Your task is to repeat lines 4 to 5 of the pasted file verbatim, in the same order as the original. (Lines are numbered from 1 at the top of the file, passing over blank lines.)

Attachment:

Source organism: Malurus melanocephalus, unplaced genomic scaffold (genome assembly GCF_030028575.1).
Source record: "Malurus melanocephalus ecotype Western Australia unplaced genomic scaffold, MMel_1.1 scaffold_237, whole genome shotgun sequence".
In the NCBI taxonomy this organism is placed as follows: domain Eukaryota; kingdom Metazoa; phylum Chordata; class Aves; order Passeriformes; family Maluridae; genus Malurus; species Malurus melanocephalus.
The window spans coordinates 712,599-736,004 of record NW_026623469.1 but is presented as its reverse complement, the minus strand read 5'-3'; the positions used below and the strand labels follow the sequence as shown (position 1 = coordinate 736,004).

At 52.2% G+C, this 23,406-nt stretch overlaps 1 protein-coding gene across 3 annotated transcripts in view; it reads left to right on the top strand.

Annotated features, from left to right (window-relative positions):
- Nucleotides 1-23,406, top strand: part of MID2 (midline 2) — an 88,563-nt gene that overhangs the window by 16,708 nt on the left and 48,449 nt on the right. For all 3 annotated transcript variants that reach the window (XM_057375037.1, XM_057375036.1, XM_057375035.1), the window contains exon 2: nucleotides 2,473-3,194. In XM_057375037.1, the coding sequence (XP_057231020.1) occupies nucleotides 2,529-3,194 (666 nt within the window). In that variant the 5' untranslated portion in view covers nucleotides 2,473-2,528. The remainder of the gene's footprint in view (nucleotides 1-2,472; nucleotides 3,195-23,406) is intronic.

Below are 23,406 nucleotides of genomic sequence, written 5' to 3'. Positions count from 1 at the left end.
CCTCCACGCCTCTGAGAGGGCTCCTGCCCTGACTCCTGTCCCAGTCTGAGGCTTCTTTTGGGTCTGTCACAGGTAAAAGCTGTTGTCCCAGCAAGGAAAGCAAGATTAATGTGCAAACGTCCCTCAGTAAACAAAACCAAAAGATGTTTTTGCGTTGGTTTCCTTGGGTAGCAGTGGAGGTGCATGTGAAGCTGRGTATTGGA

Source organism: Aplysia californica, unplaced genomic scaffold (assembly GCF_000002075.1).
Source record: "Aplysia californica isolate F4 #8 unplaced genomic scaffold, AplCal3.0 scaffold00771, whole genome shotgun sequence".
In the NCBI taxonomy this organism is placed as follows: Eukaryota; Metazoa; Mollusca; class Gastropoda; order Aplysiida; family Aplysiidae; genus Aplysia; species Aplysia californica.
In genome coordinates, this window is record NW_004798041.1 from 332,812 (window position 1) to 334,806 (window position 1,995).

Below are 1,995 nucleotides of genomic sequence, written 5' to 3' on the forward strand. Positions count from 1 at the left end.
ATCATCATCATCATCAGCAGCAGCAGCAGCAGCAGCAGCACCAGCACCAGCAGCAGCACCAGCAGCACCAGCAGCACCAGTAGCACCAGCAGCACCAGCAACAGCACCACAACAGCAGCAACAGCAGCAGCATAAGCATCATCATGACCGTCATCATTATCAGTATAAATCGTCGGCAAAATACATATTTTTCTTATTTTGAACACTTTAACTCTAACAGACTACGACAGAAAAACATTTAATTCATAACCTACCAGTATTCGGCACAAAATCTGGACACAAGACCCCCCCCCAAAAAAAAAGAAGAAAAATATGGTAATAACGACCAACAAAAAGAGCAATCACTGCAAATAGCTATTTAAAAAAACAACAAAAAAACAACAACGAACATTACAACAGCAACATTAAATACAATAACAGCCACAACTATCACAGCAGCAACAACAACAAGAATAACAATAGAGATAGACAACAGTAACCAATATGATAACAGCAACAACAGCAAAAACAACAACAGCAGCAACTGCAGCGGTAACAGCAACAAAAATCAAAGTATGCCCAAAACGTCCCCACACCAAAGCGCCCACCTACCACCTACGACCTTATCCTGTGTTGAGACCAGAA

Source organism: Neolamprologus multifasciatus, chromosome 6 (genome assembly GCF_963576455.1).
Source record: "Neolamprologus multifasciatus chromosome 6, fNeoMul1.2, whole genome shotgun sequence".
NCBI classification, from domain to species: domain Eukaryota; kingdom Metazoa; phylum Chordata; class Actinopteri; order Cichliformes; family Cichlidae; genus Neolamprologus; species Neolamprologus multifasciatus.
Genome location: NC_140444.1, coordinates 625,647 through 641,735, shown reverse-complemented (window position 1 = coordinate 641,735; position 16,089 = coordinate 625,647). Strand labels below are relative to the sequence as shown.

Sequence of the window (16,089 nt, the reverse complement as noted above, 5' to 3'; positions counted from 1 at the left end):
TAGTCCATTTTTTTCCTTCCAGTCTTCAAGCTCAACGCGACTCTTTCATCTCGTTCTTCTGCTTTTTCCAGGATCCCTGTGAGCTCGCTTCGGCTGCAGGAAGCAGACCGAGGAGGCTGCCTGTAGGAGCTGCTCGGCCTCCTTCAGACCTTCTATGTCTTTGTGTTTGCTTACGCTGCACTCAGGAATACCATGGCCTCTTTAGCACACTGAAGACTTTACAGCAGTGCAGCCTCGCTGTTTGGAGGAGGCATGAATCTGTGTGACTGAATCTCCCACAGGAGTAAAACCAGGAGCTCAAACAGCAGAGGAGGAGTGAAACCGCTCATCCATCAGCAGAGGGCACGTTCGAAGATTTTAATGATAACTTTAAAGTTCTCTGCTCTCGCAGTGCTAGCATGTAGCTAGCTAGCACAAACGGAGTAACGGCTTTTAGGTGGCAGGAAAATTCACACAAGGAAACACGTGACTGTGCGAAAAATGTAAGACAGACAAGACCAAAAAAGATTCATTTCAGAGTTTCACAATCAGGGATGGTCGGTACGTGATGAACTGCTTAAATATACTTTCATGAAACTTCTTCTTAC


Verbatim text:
The window spans coordinates 712,599-736,004 of record NW_026623469.1 but is presented as its reverse complement, the minus strand read 5'-3'; the positions used below and the strand labels follow the sequence as shown (position 1 = coordinate 736,004).

At 52.2% G+C, this 23,406-nt stretch overlaps 1 protein-coding gene across 3 annotated transcripts in view; it reads left to right on the top strand.